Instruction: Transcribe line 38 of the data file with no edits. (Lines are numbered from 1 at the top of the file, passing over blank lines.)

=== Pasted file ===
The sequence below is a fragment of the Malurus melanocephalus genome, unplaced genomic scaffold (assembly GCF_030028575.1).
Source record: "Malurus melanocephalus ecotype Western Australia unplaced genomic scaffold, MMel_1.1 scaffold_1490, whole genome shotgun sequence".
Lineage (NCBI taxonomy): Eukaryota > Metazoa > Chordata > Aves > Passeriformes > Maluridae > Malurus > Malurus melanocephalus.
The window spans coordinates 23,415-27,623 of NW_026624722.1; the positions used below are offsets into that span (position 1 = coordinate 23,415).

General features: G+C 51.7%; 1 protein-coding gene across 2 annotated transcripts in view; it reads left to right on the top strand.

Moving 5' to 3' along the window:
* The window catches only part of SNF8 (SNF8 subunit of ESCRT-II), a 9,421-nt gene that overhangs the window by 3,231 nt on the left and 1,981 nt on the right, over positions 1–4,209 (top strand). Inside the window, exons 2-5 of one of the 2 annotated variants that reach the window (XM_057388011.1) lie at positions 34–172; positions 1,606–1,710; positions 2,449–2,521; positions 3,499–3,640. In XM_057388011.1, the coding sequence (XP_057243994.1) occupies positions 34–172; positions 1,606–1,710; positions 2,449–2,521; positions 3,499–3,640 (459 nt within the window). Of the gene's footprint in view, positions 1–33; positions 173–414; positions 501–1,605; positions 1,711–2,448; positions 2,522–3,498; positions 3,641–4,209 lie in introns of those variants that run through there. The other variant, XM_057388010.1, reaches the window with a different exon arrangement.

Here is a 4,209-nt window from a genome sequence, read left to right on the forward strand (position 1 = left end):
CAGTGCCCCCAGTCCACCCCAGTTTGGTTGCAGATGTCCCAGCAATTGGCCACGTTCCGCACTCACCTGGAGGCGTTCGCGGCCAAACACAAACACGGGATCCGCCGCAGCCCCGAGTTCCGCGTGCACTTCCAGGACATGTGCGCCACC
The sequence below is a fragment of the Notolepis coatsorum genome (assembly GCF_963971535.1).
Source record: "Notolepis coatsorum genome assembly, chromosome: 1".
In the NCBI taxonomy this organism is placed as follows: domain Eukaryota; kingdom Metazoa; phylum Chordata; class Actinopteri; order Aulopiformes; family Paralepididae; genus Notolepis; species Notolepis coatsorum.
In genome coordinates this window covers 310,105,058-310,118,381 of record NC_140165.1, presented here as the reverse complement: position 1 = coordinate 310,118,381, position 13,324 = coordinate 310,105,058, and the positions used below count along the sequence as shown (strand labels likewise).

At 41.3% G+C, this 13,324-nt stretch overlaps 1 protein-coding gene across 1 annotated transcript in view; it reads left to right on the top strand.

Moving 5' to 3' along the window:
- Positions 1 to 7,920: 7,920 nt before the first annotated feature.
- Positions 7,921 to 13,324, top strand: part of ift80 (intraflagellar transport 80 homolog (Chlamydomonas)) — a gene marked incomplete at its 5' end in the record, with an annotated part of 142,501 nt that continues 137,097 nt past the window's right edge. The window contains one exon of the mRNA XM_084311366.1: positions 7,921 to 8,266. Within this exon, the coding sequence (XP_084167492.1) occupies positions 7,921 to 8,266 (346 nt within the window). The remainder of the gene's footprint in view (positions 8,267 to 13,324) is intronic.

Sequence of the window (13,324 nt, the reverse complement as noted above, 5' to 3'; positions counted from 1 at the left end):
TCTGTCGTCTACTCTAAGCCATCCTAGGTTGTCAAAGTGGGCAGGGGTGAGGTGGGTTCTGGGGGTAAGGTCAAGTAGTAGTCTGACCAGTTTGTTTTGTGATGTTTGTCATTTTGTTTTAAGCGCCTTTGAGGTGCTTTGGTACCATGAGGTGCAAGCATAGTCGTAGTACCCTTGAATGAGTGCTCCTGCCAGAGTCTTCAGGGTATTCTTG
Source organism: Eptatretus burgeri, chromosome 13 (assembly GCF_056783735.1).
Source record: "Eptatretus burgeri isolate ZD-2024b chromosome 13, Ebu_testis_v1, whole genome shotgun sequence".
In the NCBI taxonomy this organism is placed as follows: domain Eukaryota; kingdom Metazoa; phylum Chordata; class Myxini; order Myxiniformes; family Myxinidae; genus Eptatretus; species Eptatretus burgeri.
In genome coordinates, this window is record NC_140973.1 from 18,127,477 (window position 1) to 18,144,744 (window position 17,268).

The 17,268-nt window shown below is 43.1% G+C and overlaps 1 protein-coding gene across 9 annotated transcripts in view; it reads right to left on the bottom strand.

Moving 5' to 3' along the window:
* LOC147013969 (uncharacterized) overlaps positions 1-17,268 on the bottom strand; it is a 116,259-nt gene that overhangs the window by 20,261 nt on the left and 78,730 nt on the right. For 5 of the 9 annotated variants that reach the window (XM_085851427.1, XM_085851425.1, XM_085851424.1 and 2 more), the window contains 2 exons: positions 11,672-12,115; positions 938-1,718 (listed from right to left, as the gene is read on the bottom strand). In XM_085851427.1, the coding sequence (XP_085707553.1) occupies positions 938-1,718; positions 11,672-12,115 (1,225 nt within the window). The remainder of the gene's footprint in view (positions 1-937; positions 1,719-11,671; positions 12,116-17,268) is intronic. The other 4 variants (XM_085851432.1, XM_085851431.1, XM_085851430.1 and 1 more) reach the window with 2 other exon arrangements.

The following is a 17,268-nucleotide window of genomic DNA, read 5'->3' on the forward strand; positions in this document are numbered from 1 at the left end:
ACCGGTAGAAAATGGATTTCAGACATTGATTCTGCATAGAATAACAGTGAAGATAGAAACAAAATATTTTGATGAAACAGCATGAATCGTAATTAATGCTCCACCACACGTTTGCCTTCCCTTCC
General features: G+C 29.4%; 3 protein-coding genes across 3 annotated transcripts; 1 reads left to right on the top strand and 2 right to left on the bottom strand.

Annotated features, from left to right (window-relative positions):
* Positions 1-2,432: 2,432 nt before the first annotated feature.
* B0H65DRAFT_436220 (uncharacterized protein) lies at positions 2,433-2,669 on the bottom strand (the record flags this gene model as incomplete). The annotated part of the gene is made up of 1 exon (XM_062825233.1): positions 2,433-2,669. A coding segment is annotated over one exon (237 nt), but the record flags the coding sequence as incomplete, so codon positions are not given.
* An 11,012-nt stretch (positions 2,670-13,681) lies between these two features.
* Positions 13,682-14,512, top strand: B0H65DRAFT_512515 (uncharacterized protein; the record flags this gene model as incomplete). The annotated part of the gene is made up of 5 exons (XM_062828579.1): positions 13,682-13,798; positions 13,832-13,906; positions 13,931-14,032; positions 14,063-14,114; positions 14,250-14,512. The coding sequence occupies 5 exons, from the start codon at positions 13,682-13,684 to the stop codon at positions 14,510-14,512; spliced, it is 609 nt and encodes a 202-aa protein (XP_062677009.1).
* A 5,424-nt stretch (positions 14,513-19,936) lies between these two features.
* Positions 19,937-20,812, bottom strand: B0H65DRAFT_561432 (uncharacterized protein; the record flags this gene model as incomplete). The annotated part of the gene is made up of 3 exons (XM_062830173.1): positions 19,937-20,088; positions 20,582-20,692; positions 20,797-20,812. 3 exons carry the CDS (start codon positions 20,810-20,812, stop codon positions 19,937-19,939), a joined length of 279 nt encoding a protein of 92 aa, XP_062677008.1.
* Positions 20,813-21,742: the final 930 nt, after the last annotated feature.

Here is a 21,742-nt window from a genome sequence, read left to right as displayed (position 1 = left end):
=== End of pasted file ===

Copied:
Here is a 21,742-nt window from a genome sequence, read left to right as displayed (position 1 = left end):